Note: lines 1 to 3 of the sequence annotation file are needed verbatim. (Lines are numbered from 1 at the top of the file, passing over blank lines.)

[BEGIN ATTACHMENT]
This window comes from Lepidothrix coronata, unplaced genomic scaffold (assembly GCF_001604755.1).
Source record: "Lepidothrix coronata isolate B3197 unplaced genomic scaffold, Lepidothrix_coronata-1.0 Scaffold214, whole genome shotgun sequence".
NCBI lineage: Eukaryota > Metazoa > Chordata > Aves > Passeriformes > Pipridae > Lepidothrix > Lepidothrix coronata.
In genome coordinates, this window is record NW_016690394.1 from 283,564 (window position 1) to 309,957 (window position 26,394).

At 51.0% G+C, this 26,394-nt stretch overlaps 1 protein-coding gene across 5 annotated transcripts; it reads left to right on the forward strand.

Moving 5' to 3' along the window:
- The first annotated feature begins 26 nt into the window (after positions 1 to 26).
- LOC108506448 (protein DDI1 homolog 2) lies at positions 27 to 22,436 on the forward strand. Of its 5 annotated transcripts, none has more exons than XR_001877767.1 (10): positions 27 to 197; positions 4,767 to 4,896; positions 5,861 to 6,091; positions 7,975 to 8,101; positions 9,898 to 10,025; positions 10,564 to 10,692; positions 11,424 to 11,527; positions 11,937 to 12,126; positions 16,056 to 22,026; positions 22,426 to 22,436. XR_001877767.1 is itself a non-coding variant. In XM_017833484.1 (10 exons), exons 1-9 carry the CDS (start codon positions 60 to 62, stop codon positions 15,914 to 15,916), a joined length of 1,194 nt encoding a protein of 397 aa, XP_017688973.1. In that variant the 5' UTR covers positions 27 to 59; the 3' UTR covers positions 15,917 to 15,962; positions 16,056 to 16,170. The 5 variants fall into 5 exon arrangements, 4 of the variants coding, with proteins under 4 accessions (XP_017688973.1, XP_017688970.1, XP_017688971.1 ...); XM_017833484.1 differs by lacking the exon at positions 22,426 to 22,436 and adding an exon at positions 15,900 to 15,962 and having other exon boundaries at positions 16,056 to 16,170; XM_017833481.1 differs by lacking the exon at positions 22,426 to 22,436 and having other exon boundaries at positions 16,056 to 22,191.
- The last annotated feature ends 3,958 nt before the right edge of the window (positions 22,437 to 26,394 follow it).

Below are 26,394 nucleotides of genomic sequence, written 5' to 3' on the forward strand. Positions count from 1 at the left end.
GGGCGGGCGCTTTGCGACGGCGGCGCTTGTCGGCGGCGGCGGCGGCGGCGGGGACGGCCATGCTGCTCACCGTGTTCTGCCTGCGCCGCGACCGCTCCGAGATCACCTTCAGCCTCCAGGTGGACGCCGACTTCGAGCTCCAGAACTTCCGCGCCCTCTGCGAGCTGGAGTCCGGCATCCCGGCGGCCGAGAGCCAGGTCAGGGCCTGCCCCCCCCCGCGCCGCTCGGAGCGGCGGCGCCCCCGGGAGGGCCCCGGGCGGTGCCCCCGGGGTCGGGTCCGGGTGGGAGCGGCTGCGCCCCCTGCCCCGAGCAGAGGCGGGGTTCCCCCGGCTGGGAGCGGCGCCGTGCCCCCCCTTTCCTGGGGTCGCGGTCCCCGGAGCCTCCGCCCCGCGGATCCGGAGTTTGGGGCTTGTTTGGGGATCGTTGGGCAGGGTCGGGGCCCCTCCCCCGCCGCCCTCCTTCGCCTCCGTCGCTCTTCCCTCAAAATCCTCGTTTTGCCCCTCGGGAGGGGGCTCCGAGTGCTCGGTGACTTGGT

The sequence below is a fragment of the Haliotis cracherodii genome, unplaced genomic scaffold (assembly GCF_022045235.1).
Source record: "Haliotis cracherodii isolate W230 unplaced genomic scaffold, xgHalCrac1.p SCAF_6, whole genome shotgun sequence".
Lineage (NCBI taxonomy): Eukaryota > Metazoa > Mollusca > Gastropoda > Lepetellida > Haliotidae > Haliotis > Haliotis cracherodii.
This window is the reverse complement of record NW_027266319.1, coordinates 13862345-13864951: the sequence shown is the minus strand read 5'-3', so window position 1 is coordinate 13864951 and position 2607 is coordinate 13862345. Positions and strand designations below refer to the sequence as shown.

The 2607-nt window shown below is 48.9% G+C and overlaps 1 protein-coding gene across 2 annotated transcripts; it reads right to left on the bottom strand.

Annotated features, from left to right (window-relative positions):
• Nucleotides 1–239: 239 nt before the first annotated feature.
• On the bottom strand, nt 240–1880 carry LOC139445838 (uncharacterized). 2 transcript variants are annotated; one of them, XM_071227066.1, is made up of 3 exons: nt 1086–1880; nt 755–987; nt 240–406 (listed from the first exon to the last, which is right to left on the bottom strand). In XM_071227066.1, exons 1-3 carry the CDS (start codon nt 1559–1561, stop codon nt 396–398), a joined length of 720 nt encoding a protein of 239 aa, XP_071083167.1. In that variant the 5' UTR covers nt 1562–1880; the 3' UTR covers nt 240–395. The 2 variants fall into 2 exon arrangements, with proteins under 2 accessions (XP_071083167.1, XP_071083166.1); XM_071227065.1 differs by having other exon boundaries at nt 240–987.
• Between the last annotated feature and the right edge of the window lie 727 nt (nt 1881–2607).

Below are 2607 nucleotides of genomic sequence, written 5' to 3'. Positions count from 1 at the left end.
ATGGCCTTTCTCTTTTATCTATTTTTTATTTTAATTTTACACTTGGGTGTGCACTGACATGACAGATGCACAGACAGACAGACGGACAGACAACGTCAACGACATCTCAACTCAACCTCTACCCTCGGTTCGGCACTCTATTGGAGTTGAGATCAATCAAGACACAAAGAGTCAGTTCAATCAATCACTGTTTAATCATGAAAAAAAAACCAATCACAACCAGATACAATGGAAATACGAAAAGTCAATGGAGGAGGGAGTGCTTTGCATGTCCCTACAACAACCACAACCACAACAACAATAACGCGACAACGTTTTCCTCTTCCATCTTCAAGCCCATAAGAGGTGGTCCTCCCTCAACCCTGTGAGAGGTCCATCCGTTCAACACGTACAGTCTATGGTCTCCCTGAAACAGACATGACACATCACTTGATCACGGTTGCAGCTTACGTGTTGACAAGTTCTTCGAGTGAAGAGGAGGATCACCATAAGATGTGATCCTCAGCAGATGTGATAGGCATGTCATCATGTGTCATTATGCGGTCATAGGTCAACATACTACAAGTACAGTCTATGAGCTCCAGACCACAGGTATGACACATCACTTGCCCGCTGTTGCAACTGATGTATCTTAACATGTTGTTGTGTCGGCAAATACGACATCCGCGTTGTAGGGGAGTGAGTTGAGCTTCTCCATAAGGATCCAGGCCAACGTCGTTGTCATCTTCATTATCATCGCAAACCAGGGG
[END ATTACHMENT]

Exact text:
This window comes from Lepidothrix coronata, unplaced genomic scaffold (assembly GCF_001604755.1).
Source record: "Lepidothrix coronata isolate B3197 unplaced genomic scaffold, Lepidothrix_coronata-1.0 Scaffold214, whole genome shotgun sequence".
NCBI lineage: Eukaryota > Metazoa > Chordata > Aves > Passeriformes > Pipridae > Lepidothrix > Lepidothrix coronata.